Brilliantly rich in symbols’ and complexities, poignantly human and deeply disturbing in a variety of manners – The Leftovers truly went artistically bonkers in the second season. It’s a tryumph of the golden age of television in every aspect.
The second season starts off some time after the end of the first. The Garveys moved out from Mapleton, leaving the darkness behind them to find happiness in a wondrous city of Miracle, Texas. It’s the only place where the sudden departures never happened, for that reason being a place of pilgrimages and a dream-like destination to live. Unfortunately, sooner than later, the truth about some of the city’s citizens unfolds, putting the others’ faith to a test.
Without slightest doubt, The Leftovers remained one of the most intelectually demanding TV series to my knowledge, reaching a whole new level in the second season. If the first season revolved around the nagging question regarding the not-departed ones – “why not us?”, the second season feels like an after-fire site – there is a bleak feeling of acceptance of the soul-crushing departure, but underneath it lies a penetrating fear of what to do next. The battle ashes are slowly dancing on the wind and those, who survived the calamitous events, seek for anything to hold onto. The Garveys try to start over, coglomerating an artificial family-like body out of Kevin, Nora, Jill and Lilly and moving to a cult city of Miracle. Yet, there’s hardly anything but deepening crisis of faith and humanity that awaits there.
What I found interesting, season 2 detached itself from the main plot elements known in the opening season – the white-shirted smokers from Guilty Remnants became the background, whilst the creators put their focus on new characters that they’ve introduced, using them as catalysts for Garveys’ arch. The new addition – Murphys, religious family, that became nieghbors of Garveys in the beginning of the season, keep their own shadowy secrets, which with each episode become more disturbing.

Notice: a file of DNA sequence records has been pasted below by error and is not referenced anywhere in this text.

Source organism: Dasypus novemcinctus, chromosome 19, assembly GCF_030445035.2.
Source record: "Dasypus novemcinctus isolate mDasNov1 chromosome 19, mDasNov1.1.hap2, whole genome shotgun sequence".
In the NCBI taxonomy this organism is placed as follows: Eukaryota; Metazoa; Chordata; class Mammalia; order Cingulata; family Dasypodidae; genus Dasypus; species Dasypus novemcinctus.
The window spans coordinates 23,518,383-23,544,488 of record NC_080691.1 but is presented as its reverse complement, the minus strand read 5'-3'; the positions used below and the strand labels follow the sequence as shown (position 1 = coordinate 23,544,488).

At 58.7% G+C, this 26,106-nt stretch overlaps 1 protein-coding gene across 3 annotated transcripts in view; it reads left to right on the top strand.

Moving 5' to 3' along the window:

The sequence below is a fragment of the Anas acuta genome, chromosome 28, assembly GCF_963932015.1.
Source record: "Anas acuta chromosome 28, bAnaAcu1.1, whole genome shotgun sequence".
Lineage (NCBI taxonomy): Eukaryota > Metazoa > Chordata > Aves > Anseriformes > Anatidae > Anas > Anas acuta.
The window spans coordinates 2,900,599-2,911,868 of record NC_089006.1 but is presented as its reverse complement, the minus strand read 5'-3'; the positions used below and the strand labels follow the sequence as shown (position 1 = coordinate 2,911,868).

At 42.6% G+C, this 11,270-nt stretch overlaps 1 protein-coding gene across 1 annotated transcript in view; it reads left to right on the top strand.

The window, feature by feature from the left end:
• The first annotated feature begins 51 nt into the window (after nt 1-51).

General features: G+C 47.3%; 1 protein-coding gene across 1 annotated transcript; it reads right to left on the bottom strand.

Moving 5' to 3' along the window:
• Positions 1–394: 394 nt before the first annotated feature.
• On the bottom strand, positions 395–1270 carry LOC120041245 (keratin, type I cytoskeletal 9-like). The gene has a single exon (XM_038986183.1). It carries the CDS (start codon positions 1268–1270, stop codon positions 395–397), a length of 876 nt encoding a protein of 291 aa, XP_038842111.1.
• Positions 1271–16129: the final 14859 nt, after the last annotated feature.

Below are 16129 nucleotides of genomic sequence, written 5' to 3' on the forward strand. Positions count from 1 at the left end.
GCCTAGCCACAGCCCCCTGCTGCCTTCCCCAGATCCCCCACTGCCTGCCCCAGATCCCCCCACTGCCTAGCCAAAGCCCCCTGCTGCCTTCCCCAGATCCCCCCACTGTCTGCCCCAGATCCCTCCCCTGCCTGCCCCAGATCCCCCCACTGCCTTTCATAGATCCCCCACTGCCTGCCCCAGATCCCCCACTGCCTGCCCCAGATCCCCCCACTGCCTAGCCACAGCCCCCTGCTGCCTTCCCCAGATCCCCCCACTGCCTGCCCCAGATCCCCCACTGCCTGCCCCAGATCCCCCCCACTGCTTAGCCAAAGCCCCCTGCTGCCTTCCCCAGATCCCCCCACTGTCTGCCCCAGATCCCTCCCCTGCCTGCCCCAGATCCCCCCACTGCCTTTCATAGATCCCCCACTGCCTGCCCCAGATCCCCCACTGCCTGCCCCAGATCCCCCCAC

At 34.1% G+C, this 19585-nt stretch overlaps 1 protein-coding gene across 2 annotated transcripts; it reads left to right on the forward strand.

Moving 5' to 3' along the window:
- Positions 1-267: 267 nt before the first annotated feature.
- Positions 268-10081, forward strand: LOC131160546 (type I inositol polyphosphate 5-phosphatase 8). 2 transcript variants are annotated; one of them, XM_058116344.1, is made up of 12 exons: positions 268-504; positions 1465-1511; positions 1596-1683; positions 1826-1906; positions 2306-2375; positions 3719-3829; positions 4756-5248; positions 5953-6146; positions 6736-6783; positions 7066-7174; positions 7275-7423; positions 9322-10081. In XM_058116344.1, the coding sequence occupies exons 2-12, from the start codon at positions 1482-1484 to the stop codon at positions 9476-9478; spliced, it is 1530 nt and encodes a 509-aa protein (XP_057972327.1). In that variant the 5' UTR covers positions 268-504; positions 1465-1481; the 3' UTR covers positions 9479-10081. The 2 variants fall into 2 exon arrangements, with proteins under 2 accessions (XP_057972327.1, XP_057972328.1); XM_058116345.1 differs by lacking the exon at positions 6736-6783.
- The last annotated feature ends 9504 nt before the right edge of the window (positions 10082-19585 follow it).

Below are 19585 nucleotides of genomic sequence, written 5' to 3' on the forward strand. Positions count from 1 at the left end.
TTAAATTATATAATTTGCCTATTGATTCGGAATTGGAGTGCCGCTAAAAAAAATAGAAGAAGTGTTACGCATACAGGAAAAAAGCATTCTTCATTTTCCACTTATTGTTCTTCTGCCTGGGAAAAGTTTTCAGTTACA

Whilst the story remains compelling, it wouldn’t play the right tune if not for the acting – Kevin Carroll as John Murphy is a mezmerizing addition to the cast, as well as a bunch of other new characters (Regina King as John’s wife to mention one). Liv Tyler was given a whole new angle regarding her character too, which became grounds for one of the best female performances of the year and in line with her stands surprisingly convincing Chris Zylka – the only weak point from the first season. Notwithstanding all those bright performances, there was someone else, who stole the show.
Because what really made this season such a spectacular experience was the story of Kevin. Relegated from chief officer in the police forces, he’s lost, without a smoke screen to hide his fear. Fascinatingly portrayed by Justin Theroux, Garvey is a symbol of humanity reborn, which constitutes a coherent and genius link to the prologue of the first episode with a cavewoman protecting her child. His many deaths, fueled by the haunt of Patti (jaw-dropping performance by Ann Dowd), which eventually ends up in Garvey’s numerous ressurections, was the definite high point for the season. Paired up with exquisite soundtrack by Max Richter, this whole story of Kevin is a spur to appreciate the values that we like to forget about – may it sound cliche, but does it hit you hard.
Finally, kudos for Max Richter are more than a necessity. The soundtrack of The Leftovers is pure beauty, gently playing on the emotions of the audience with gratifying fluidity. And whilst some may claim that it vastly feels as varations around the score in season 1, wait until the episode 8. Most likely, nothing will touch this gem during this year in television.
The second season of The Leftovers is undoubtedly one of the very few series, which episode by episode, sustain the tendency to become better. Despite how haunting and bleak the vision of the humanity may sometimes divulge from this season, the delivery of it is flawless. And the message behind it is soul-stirring too – judging by the twisted in-and-out journeys of Kevin Garvey and contrary to what John Murphy claims throughout the season – maybe there are miracles possible to happen – and not necessarily in Miracle?